People in Chicago with long-term disability insurance coverage make a common mistake in making their disability claim, or appealing the insurer’s denial. They often do not submit any direct evidence about how their medical impairments relate to the requirements of their occupational requirements. To avoid losing out on benefits to which you are entitled, this is an important step in the process.
Whether the long-term disability policy is an individual policy, or a group policy through your employer enforced under ERISA § 502(a), they share a standard in common. The policies always insure your inability to perform an occupation, whether your own occupation or “any occupation.” The “occupation” is different from a job in that the occupation is a collection of jobs within an occupation. How your job is generally performed in the specified economy will determine the “occupation.”
Insurers will generally ask for your employer’s job description for your position. You may be surprised to see how the job description differs from how you actually perform the job. If there are discrepancies, a detailed statement of what you did will be important to match the job to an occupation. The insurer staffs vocational experts to label your occupation. For varying reasons, they can often misclassify the occupation. Here is a good resource in understanding why. You may need a vocational analysis to correctly determine your occupation to protect your future rights.
You must get direct evidence of how your impairments relate to the occupation’s requirements. Insurers often obtain medical opinions on this issue. At a minimum, you need your physicians to specifically state what you cannot do as it relates to the occupational demands. Insurance forms often do not provide for that direct link. When they do not, you may need to create the evidence, through more appropriate forms for your doctors, or get a functional capacity evaluation or independent medical examination of your own.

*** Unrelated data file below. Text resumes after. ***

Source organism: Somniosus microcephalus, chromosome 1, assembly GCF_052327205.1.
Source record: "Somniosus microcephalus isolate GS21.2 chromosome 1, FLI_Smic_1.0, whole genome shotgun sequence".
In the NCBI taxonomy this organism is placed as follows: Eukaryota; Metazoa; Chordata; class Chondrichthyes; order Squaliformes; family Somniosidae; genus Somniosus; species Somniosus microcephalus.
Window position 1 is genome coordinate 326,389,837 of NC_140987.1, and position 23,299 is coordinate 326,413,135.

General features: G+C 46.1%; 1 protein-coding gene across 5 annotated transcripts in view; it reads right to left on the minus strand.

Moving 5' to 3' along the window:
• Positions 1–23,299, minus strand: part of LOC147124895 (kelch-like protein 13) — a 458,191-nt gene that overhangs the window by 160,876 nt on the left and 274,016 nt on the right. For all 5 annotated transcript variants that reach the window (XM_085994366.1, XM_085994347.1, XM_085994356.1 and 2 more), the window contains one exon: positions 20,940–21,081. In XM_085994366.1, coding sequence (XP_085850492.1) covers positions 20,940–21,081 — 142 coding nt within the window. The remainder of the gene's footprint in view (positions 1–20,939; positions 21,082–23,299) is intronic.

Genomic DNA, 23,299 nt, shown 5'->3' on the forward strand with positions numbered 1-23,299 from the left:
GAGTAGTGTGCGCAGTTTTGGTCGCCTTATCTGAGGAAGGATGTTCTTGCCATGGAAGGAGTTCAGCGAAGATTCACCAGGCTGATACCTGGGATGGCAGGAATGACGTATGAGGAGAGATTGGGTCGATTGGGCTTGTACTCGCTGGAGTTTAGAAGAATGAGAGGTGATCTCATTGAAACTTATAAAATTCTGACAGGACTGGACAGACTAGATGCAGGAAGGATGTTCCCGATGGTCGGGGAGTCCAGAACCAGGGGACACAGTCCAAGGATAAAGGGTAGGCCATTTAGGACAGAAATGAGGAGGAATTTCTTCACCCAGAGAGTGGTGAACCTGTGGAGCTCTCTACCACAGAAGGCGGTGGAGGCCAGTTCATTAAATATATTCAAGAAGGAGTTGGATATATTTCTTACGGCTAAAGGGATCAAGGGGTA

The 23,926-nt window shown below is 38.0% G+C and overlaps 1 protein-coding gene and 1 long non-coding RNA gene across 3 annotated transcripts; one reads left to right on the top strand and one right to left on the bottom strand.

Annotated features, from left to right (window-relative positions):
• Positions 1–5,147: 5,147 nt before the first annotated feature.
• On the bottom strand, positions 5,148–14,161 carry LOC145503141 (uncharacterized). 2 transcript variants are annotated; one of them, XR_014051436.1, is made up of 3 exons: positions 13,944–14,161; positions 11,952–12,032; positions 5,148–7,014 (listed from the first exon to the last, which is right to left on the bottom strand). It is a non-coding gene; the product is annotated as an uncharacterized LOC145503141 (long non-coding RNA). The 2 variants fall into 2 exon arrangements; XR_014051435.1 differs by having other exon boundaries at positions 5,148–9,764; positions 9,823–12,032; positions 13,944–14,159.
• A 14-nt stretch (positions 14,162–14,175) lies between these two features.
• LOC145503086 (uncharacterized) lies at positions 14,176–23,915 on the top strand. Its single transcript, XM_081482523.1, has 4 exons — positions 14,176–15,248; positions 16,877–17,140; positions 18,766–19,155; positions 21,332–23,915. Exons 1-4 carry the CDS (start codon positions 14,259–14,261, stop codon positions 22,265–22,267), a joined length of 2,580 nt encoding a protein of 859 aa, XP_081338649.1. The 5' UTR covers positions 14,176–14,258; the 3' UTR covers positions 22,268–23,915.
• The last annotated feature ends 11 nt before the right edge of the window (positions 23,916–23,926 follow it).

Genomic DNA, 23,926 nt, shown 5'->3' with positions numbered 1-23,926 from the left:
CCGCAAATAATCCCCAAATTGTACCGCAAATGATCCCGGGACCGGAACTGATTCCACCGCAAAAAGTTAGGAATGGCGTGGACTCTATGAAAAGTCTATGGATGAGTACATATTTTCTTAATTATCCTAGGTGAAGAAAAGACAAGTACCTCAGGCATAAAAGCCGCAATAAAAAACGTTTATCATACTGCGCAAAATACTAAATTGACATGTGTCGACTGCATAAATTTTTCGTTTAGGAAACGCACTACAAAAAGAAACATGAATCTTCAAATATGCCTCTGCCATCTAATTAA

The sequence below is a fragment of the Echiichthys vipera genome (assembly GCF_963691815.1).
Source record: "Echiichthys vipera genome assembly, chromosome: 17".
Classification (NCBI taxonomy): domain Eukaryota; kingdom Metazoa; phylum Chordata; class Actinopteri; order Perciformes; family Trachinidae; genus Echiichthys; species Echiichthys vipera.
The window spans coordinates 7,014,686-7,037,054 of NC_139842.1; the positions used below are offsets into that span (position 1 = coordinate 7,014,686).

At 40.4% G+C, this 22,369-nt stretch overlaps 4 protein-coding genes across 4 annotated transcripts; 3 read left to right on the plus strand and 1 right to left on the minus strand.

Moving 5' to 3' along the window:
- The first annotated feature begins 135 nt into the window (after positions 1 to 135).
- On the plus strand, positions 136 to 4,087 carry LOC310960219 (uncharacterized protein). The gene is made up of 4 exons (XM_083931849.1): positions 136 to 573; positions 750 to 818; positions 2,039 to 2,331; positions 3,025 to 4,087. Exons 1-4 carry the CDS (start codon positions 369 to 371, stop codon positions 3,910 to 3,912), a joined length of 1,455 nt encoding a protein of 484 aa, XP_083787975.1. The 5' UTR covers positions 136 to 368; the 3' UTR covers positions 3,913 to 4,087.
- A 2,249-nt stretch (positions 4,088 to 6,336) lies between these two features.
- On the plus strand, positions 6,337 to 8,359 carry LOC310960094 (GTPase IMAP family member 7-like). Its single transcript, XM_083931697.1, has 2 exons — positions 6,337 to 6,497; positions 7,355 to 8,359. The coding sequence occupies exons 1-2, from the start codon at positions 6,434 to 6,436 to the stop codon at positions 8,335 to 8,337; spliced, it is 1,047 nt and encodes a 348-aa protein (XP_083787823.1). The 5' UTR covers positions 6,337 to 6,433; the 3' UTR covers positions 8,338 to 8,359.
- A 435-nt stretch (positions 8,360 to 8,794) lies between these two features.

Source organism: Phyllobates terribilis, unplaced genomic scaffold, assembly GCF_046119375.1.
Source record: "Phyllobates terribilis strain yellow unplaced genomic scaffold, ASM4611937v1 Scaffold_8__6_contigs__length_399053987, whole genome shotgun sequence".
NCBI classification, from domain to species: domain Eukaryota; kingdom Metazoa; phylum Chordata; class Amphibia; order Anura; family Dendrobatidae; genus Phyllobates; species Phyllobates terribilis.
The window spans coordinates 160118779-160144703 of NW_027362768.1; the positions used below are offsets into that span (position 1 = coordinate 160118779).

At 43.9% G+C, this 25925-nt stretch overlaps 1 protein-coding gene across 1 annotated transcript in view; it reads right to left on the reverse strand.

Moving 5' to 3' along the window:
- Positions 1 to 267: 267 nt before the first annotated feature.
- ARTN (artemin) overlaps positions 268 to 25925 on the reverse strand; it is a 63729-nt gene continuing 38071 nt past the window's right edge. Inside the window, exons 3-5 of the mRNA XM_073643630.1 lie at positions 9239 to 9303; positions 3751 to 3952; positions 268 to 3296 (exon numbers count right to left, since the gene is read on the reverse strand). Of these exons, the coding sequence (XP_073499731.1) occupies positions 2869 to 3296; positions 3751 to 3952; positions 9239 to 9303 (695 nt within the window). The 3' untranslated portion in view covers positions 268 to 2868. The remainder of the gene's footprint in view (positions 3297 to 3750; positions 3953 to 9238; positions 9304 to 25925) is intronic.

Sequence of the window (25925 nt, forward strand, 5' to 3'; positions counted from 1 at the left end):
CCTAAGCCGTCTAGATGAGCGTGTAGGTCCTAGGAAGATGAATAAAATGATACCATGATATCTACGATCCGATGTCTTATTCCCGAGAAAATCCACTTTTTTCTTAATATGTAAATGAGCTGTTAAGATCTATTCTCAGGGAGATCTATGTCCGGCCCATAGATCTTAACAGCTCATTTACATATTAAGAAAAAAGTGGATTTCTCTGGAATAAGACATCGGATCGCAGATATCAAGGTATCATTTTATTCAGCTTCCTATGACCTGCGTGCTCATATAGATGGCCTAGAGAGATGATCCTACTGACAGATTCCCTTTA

This misstep costed a person her long-term disability benefits recently in Kay v. Hartford Life & Accident Insurance Co., No. 19-cv-209, 2021 WL 1378742 (S.D. Cal. Apr. 12, 2021). Kay was an operating room nurse who performed her job at the medium exertion level, but the “occupation” as generally performed was a hybrid of light and medium. Here are good definitions of the difference. She did not submit any direct evidence on how her severe back pain and spine disease, but the insurer got a medical opinion she could meet the physical requirements at the light-to-medium exertion level. Despite crediting Kay’s complaints and medical records, the court determined Kay did not meet her burden of proof.
If your long-term disability claim has been denied, avoid the same missteps by consulting a skilled long-term disability lawyer to give you the best odds of getting your benefits approved.